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Wednesday, Sept 16
Massive police crackdown feared as more Anwar associates arrested

KUALA LUMPUR, Sept 16 (AFP) - Malaysian police moves to arrest acquaintances of ousted deputy premier Anwar Inbahim are part of a government campaign of fear and an ''omen'' of more to come, a human rights group warned Wednesday.

Opposition leader Lim Kit Siang warned separately of mass detentions under the draconian Internal Security Act (ISA) following the arrests of more associates of Anwar.

''The arrests, in light of the current tense political situation in Malaysia, (are) not only an opportunistic attempt by the government to create fear but they are also politically motivated,'' the rights group Suara Rakyat Malaysia (Suaram) said.

Suaram noted that unlike the earlier arrests of Anwar's adopted brother and a private secretary, the latest arrest of a Pakistani publisher was under the ISA.

''The recent endeavours by the police and the use of the ISA is an omen that more widespread arrests will follow,'' a statement said.

''Suaram fears that more people will be arrested under the ISA -- an act which conveniently allows for detention without trial,'' it added, noting that the act also legitimised ''gross violations of human rights.''

Anwar himself said Wednesday he expected to be detained after the Commonwealth Games, accusing Prime Minister Mahathir Mohamad of trying to ''harass'' him by arresting his friends, staff and family members.

Asked if he expected to be picked up, Anwar told the BBC: ''The idea is to wait until the Queen of England leaves Kuala Lumpur at the end of the games.''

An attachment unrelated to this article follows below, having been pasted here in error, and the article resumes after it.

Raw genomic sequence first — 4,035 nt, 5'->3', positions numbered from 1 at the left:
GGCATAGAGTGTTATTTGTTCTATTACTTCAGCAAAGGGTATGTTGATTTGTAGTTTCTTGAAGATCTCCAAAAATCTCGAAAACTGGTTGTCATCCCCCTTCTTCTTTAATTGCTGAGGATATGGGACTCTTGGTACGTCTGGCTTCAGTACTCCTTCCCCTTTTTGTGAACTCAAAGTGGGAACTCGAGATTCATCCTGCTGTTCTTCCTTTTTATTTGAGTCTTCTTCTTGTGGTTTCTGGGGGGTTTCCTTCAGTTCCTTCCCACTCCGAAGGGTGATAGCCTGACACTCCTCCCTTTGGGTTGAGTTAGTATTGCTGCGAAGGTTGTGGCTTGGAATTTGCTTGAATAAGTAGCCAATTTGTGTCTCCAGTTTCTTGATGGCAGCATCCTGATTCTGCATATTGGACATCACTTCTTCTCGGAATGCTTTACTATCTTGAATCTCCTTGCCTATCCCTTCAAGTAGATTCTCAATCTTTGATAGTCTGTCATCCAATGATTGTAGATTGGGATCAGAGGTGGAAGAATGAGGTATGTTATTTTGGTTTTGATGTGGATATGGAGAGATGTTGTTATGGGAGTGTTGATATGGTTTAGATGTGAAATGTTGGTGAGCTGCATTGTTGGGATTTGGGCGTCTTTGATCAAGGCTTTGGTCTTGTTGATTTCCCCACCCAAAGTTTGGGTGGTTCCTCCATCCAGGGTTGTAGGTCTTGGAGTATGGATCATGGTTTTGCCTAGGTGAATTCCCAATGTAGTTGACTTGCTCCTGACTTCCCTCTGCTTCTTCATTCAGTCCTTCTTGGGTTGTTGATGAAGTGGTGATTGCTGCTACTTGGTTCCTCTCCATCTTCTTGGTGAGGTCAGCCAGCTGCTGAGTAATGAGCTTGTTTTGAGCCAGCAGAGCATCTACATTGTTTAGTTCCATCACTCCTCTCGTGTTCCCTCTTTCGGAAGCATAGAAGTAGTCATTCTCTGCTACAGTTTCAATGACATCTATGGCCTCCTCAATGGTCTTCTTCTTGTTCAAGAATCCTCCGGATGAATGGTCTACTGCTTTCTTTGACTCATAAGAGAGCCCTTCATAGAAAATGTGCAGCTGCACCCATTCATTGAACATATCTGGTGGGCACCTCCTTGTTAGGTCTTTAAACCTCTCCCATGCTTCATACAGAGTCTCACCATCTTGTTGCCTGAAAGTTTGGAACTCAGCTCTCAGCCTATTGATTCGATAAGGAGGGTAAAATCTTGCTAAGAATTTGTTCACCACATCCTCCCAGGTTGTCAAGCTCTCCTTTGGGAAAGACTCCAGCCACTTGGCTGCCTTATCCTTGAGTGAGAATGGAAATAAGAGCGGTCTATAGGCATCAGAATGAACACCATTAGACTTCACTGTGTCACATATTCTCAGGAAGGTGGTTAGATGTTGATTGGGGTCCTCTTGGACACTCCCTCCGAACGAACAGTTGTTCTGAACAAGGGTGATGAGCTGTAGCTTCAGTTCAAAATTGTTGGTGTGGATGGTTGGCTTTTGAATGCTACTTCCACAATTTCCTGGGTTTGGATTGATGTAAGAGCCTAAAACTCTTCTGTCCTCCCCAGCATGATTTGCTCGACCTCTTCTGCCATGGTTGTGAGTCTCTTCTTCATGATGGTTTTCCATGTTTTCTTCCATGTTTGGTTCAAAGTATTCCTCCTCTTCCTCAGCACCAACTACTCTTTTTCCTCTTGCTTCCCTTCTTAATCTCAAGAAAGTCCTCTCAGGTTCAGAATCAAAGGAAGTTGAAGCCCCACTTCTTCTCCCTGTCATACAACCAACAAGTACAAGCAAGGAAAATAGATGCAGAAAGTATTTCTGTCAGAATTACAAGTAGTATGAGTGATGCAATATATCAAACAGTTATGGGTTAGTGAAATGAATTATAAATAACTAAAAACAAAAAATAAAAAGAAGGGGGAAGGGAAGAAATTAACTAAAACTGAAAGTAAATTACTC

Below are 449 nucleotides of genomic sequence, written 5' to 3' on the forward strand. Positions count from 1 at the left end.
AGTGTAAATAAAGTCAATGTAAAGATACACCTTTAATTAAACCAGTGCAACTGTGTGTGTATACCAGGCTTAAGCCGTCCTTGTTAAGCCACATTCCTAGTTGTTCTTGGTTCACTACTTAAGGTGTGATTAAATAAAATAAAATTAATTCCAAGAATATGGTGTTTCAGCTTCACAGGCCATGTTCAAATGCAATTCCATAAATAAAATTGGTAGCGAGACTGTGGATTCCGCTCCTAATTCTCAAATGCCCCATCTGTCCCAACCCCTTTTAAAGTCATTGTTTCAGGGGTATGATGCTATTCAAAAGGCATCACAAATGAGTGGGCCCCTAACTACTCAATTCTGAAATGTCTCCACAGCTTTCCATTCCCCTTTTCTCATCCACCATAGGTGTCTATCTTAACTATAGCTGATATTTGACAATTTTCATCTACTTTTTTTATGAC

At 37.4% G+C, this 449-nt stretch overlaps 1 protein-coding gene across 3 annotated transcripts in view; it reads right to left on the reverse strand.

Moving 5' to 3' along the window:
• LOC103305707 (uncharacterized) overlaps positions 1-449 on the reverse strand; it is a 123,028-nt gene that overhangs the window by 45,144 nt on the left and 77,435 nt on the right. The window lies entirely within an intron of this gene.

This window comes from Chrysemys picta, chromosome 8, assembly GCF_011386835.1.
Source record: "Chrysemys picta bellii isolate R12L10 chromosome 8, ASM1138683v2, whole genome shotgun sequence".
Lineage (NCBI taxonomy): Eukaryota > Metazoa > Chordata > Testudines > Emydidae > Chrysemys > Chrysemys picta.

Queen Elizabeth II is due to take part in the closing ceremonies for the Commonwealth Games in the Malaysian capital on Monday.

Anwar says the allegations against him -- ranging from sexual impropriety, bribery and jeopardising national security to interfering with police investigations, abuse of power and sedition -- are part of a high-level conspiracy.

''These are very serious allegations indeed and they could not have happened without the approval of the highest authorities in the land.

''That could only prove my earlier assertion that there is a high-level political conspiracy against me and that the allegations are a series of fabrications,'' he told the BBC.

Anwar said his supporters had been contacted by prostitutes who said they had been threatened with detention if they did not give evidence against him.

Police may press charges against Anwar for holding public gatherings without permission, newspapers reported Wednesday.

Police Inspector-General Rahim Noor was quoted as saying that Anwar's gatherings since his dismissal two weeks earlier had contravened the law.

''Being a former cabinet minister, he should know better than to set a bad example. We will take legal action against him if he flouts the law,'' he said.

Rahim also told reporters to ''be patient'' when they asked if Anwar would be arrested in connection with various allegations against him.

He confirmed the detention under the ISA of the Pakistani acquaintance of Anwar, identified as Munawar Anees, the editor of a defunct English-language quarterly covering Islamic affairs.

Rahim also said that Anwar's former private secretary Ahmad Mohamad had been remanded in custody. He said police would also seek a court order on Wednesday or Thursday for another private secretary Mohamed Azmin Ali, who ''refused to come after being called up by police'' as part of their investigations.

''This amounts to an offence,'' he said.

Opposition leader Lim, who heads the Democratic Action Party, said a top prison official had recently identified two prisons as possible alternatives to a camp for those arrested under the Internal Security Act.

''Is this an indication that the authorities are preparing for a mass arrest under the Internal Security Act?'' he asked. Lim also expressed shock that Anwar had yet to be charged.

''It is most shocking that 14 days after the unprecedented sacking of Anwar as deputy prime minister and finance minister, the police (have) not completed investigations into the various charges made against Anwar,'' he said.

''Nor has the attorney general made any decision that there is prima facie evidence to charge Anwar for any crime,'' he added.

Lim said Anwar was expected to visit later Wednesday a protest by supporters of his son Guan Eng, a member of parliament recently jailed for sedition over an article he wrote.